Saturday, April 20, 2013


For the past year or so I have contemplated whether or not I should get an MSW (Masters of Social Work) degree or a BSN (Bachelors of Science in Nursing) degree. You would think that a Masters degree in anything would be better than a Bachelors in anything but unfortunately that is not the case. Here's why in my situation:

  1. Getting a Masters degree in Social Work may not allow me to have a significant increase in my salary unless I work in the areas of administration, which I am not sure I want to do.
  2. I will probably have more job opportunities and greater job flexibility with a Nursing degree, particularly if I work in a healthcare and/or public health setting, which is what I have a current interest in.
  3. The average RN (registered nurse) makes at least $10,000 more per year than my current job as well as more than many LMSW (Licensed Master Social Worker) positions in my area. This does not include overtime and/or differential. Many private hospitals pay more.
  4. The amount of loans I would have to incur in a MSW program would be significantly higher than if I were to get a BSN, even if I went to a public university or college. This is hard to swallow when I realize that my salary, at least initially, would not change a great deal at all.
  5. There are more nursing jobs available than there are social work jobs and social work jobs are generally budget dependent regardless of how essential social work jobs are. In the medical/health setting many "social work" functions are performed by experienced RN (registered nurses) with case management experience.  
  6. I like the idea of counseling others and helping them to access resources or dealing with social problems but I wonder how long I could do a job like that without getting burned out from frustrations related to limited resources, excessive paperwork, non-compliance, etc.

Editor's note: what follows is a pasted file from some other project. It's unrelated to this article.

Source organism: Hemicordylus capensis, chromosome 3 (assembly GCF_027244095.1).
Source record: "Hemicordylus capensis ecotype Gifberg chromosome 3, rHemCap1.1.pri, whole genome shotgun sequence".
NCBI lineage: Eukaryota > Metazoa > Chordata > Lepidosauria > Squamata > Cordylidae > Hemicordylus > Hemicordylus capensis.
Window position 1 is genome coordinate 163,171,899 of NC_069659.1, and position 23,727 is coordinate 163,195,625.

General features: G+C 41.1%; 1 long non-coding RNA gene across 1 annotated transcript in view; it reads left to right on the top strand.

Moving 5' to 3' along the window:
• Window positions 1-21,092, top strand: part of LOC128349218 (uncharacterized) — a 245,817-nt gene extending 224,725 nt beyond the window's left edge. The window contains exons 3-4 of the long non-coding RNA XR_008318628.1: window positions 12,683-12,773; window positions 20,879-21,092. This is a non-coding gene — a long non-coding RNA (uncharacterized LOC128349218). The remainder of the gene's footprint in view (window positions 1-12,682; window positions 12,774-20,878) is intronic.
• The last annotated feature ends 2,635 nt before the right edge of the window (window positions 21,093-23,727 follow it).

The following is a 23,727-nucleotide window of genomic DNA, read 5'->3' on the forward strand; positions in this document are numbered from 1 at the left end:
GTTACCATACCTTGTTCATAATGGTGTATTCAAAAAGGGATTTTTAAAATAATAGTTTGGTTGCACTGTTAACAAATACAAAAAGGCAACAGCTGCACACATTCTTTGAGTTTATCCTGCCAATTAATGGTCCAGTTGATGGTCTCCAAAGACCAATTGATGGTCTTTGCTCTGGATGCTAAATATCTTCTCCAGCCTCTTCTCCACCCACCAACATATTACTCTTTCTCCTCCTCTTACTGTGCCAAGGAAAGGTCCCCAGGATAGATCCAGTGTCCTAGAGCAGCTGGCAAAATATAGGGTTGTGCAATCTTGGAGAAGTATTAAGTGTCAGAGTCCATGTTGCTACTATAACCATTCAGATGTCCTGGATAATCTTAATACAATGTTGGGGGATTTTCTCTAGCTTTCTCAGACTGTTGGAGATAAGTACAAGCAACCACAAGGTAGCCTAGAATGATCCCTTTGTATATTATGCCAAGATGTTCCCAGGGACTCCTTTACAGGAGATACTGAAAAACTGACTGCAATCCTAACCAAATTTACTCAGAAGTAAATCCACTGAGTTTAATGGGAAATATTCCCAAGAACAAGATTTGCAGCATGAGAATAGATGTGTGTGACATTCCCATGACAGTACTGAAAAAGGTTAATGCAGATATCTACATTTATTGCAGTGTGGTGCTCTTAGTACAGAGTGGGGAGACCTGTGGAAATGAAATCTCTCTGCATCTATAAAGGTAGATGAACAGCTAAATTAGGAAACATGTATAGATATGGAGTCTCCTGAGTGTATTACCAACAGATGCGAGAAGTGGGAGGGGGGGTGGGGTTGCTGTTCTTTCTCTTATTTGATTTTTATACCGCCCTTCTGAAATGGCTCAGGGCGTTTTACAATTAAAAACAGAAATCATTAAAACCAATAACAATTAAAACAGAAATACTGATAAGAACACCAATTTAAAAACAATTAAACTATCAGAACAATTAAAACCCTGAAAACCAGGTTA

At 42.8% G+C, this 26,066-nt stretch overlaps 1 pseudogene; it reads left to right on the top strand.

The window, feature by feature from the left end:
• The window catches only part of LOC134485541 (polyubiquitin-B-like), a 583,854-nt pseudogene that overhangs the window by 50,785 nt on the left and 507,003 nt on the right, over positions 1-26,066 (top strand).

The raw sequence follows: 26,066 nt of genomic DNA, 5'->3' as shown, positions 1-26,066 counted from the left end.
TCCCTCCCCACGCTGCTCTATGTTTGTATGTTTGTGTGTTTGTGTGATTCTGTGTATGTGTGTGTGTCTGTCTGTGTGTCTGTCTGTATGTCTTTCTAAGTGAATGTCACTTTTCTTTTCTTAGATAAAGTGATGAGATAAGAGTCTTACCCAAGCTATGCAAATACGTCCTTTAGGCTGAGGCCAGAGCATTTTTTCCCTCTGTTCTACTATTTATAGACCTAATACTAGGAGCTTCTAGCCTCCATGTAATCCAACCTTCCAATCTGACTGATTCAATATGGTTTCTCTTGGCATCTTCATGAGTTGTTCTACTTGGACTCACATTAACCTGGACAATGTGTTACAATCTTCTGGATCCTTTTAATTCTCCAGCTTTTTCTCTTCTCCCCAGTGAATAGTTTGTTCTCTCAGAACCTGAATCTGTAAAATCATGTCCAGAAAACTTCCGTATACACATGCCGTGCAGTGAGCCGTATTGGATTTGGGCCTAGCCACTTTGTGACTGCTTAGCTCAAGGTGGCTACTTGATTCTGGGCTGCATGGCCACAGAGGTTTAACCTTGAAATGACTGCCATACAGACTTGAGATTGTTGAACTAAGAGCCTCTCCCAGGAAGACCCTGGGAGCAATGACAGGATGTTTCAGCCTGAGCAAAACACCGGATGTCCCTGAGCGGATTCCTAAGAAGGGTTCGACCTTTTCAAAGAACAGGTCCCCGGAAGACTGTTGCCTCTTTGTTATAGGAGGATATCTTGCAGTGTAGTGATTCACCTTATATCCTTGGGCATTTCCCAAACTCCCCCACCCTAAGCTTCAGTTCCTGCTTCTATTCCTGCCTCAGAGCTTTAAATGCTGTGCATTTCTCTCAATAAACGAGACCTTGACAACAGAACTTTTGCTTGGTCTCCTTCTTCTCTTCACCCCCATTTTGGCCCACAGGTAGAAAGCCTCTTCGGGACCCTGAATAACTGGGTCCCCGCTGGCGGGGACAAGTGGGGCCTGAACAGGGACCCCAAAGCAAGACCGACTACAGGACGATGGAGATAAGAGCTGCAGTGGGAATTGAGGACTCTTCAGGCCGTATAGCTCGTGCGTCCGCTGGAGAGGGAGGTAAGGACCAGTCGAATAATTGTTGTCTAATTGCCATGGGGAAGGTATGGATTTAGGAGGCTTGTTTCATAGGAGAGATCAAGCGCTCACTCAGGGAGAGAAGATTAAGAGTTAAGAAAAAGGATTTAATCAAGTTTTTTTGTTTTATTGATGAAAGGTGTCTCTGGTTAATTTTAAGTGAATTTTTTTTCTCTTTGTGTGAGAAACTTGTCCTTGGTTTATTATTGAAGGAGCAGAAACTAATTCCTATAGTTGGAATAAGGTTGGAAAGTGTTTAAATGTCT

All of that being said, an MSW would still allow for greater career flexibility than I have now (I would be able to work for different agencies and/or in a different setting) and I would be able to pursue my degree on a part-time basis without having to quit my job since its occupational related. LMSW (Licensed Masters Social Workers) generally have better work schedules than RNs and even though social work can be stressful, nursing has many of same issues as well so I would not necessarily have an easier time in the field. And even though the initial salary for a LMSW is a bit dismal, with significant experience and/or administrative skills, the salary would be almost comparable to that of an RN without all the "dirty work" (although social work has its own set of stresses especially in the areas of management). I had hope to resolve the "MSW vs. RN" internal debate at this point but I think I am more confused than ever! In a few weeks I take my second prerequisite class for nursing school and I hope I do not waste a lot of time, energy, and money on something that I should not be doing.